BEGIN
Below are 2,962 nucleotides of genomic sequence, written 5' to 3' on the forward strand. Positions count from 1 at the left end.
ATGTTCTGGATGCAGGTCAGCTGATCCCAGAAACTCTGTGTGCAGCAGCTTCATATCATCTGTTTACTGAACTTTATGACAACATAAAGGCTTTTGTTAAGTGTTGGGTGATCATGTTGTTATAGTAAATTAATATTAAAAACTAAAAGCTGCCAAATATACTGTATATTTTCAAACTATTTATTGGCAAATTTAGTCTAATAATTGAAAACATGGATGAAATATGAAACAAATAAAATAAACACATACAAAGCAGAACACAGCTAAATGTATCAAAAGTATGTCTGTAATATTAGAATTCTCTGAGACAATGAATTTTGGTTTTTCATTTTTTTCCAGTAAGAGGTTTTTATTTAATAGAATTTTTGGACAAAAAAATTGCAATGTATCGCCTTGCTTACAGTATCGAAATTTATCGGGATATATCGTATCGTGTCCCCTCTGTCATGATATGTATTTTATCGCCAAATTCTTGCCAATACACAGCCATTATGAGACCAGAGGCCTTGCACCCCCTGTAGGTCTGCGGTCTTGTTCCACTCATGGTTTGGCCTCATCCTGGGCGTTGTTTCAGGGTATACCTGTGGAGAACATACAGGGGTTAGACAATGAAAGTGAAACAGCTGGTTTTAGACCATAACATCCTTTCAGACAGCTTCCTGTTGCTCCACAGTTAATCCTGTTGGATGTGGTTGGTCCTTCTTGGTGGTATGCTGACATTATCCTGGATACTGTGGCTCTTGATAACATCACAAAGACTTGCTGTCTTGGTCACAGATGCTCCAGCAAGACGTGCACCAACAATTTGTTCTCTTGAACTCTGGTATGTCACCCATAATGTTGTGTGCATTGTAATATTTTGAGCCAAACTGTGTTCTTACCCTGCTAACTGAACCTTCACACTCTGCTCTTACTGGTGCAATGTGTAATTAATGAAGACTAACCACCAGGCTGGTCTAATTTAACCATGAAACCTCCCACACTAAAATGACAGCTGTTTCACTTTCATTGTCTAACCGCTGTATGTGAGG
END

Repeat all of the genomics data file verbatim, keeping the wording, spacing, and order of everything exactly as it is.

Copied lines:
Below are 2,962 nucleotides of genomic sequence, written 5' to 3' on the forward strand. Positions count from 1 at the left end.
ATGTTCTGGATGCAGGTCAGCTGATCCCAGAAACTCTGTGTGCAGCAGCTTCATATCATCTGTTTACTGAACTTTATGACAACATAAAGGCTTTTGTTAAGTGTTGGGTGATCATGTTGTTATAGTAAATTAATATTAAAAACTAAAAGCTGCCAAATATACTGTATATTTTCAAACTATTTATTGGCAAATTTAGTCTAATAATTGAAAACATGGATGAAATATGAAACAAATAAAATAAACACATACAAAGCAGAACACAGCTAAATGTATCAAAAGTATGTCTGTAATATTAGAATTCTCTGAGACAATGAATTTTGGTTTTTCATTTTTTTCCAGTAAGAGGTTTTTATTTAATAGAATTTTTGGACAAAAAAATTGCAATGTATCGCCTTGCTTACAGTATCGAAATTTATCGGGATATATCGTATCGTGTCCCCTCTGTCATGATATGTATTTTATCGCCAAATTCTTGCCAATACACAGCCATTATGAGACCAGAGGCCTTGCACCCCCTGTAGGTCTGCGGTCTTGTTCCACTCATGGTTTGGCCTCATCCTGGGCGTTGTTTCAGGGTATACCTGTGGAGAACATACAGGGGTTAGACAATGAAAGTGAAACAGCTGGTTTTAGACCATAACATCCTTTCAGACAGCTTCCTGTTGCTCCACAGTTAATCCTGTTGGATGTGGTTGGTCCTTCTTGGTGGTATGCTGACATTATCCTGGATACTGTGGCTCTTGATAACATCACAAAGACTTGCTGTCTTGGTCACAGATGCTCCAGCAAGACGTGCACCAACAATTTGTTCTCTTGAACTCTGGTATGTCACCCATAATGTTGTGTGCATTGTAATATTTTGAGCCAAACTGTGTTCTTACCCTGCTAACTGAACCTTCACACTCTGCTCTTACTGGTGCAATGTGTAATTAATGAAGACTAACCACCAGGCTGGTCTAATTTAACCATGAAACCTCCCACACTAAAATGACAGCTGTTTCACTTTCATTGTCTAACCGCTGTATGTGAGG